Wm. David Cornwell, sr~
SUMMARY OF REVENUE SHARING AND OTHER PROVISIONS IN THE CBA The new NFL CBA defines the revenues that are shared with players as “All Revenues,” but not all revenues are shared with players. All Revenues are defined in the CBA as revenues from every source except for 16 categories of revenue and other deductions. After these deductions from “All Revenues,” the CBA allows the NFL to deduct certain costs for stadium construction and renovation for each year of the CBA. After these deductions, the CBA guarantees players a minimum of 47% of defined revenues for 2012-2014, 46.5% of defined revenue for 2015-2016, and 46% of defined revenues for 2017-2020 and limits the maximum players’ share of defined revenues to 48% for 2012-2014 and 48.5% for 2015-2020, but players are guaranteed an average of 47% of AR for the 10 year CBA.
CBA Article 12 -- Revenue Accounting All Revenues (AR) equals all revenues, except (1) 16 "revenue" categories excluded (2) Limited expenses reductions allowed for new lines of business. This applies to the 45% NFL ventures/postseason - AR bucket (see below). Revenue Buckets AR is subdivided into 3 revenue buckets -- league media AR, NFL ventures/postseason AR, and local AR. For every year, other than 2011, total player costs ("Player Cost Amount") shall be calculated as the sum of 55% of league media AR, 45% of NFL ventures/postseason AR, 40% of local AR Minus 47.5% of the Joint Contribution Amount. If the Player Cost Amount BEFORE application of the stadium credit is greater than 48% of AR for 2012-2014, then the Player Cost Amount shall be reduced to 48% of AR.
- 10 48.5% of AR for 2015-2020, then the Player Cost Amount shall be reduced to 48.5% of AR. The Player Cost Amount shall never be below 47% of AR BEFORE deduction of the stadium credit. The Player Cost Amount shall be reduced by the stadium credit, provided that the Player Cost Amount shall not be less than 47% of projected AR for the 2012-2014 league years, 46.5% of projected AR for the 2015-2016 league years and 46% for the 2017-2020 league years The overall 10 year average of the Player Cost Amount shall be 47%. "Stadium credit" equals 50% of private costs for stadium construction or renovation (whether incurred by a team or the league) 75% of private cost in California for stadium construction or renovation 70% of revenues from PSL's and naming rights that were excluded from AR. 50% of capital expenditures that relate to the fan experience Stadium credit is capped at 1.5% of AR each year. League wide cash spending shall average 99% of the salary cap in the 2011-2012 league years 95% for the four year period of 2013-2016 95% for four year period of 2017-2020 Minimum Team Spending shall average 89% of the salary cap for 2013-2016 89% of the salary cap for 2017-2020 Rookie Cap Rookie Cap will grow at a rate slower than the Salary Cap if the salary cap grows at a rate greater than 5%. Rookie Cap is an “absolute maxim limit” on the total amount of compensation paid to a rookie class for the entire term of all players contracts in that rookie class. Prohibits escalators, option bonuses, voids, buybacks, etc. out of the system.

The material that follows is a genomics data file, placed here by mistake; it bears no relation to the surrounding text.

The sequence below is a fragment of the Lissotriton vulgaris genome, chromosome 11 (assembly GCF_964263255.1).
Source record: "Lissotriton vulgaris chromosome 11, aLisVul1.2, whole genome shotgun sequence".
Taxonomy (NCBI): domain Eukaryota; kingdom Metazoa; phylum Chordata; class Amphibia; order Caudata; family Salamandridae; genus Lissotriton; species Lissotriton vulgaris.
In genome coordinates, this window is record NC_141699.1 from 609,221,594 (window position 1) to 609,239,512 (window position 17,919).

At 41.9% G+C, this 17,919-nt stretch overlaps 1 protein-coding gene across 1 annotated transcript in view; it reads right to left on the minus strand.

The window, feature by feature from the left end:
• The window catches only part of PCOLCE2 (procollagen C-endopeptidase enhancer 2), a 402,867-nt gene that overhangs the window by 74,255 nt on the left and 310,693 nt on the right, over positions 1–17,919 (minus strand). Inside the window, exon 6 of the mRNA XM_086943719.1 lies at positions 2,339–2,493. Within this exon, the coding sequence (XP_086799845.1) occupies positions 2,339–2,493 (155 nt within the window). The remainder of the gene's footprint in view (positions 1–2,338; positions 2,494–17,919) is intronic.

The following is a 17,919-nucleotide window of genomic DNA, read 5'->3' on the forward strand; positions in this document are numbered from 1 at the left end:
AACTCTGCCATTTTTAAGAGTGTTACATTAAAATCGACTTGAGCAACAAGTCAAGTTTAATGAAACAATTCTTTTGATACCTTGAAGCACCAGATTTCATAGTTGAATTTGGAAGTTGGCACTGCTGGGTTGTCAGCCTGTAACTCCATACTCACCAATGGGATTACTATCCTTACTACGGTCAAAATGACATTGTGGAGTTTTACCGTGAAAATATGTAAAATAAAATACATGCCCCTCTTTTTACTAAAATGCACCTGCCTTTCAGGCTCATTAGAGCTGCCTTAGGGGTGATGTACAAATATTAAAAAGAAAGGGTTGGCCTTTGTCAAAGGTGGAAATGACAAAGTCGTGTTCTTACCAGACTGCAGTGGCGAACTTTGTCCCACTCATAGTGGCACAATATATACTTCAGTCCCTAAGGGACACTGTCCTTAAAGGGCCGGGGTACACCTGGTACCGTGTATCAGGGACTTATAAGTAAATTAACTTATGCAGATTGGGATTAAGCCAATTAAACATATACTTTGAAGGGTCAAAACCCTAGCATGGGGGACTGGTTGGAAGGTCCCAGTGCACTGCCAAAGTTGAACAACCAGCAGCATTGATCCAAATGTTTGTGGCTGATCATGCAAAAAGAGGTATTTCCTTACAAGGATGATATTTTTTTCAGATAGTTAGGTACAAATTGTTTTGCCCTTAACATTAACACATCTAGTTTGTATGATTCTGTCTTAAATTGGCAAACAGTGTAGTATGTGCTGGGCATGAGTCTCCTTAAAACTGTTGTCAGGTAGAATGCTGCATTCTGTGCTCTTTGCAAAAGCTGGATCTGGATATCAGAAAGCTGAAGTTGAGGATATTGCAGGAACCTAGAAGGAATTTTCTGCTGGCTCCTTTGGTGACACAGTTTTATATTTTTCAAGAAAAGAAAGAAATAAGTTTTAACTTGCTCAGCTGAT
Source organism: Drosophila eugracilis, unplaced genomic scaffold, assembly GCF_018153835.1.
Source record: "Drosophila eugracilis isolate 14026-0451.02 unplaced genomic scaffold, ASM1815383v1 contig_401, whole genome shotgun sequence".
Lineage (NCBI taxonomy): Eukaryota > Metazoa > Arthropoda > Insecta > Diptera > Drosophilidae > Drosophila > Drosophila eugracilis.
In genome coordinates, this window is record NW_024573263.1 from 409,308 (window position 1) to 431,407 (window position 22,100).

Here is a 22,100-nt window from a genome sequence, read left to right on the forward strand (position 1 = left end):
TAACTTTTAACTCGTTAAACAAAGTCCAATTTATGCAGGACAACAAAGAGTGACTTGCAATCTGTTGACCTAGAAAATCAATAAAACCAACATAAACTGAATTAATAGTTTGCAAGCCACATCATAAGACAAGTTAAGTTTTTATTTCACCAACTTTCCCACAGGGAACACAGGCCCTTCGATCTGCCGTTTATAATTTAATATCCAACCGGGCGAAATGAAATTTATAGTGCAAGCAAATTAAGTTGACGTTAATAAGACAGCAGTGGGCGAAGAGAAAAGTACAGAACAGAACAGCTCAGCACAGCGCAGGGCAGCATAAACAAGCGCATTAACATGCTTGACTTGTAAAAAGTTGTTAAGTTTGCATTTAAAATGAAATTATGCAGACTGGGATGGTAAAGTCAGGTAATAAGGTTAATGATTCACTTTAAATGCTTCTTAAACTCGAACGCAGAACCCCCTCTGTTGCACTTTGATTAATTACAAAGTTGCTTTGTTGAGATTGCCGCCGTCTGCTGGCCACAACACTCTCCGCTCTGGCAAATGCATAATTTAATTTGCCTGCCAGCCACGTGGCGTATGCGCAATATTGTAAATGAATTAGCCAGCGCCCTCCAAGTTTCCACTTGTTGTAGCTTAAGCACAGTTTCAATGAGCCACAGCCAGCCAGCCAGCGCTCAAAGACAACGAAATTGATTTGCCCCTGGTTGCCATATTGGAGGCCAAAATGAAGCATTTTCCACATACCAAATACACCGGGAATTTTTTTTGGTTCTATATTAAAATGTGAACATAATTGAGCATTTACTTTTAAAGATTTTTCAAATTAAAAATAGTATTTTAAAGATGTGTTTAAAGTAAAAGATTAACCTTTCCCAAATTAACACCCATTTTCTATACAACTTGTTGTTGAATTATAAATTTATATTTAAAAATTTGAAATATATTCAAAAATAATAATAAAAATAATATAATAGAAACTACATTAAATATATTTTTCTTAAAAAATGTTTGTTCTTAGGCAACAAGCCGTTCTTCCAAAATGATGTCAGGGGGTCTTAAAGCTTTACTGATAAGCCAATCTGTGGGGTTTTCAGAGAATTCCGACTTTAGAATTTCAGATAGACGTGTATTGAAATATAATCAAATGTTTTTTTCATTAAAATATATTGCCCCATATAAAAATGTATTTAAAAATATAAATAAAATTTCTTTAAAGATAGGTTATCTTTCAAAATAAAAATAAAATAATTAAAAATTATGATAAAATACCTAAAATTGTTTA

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No contingencies allowed for rescuing unearned incentives in one year and adding them to salary in future years. Limits annual increases at 25%. No renegotiations until 4th year of the contract. 5th year option in all first round contracts. 5th year option salary is based on Transition Tender (top 10 salaries at a player’s position) for the top 10 picks in the applicable draft and for the 3rd – 25th salaries for all other players in the first round.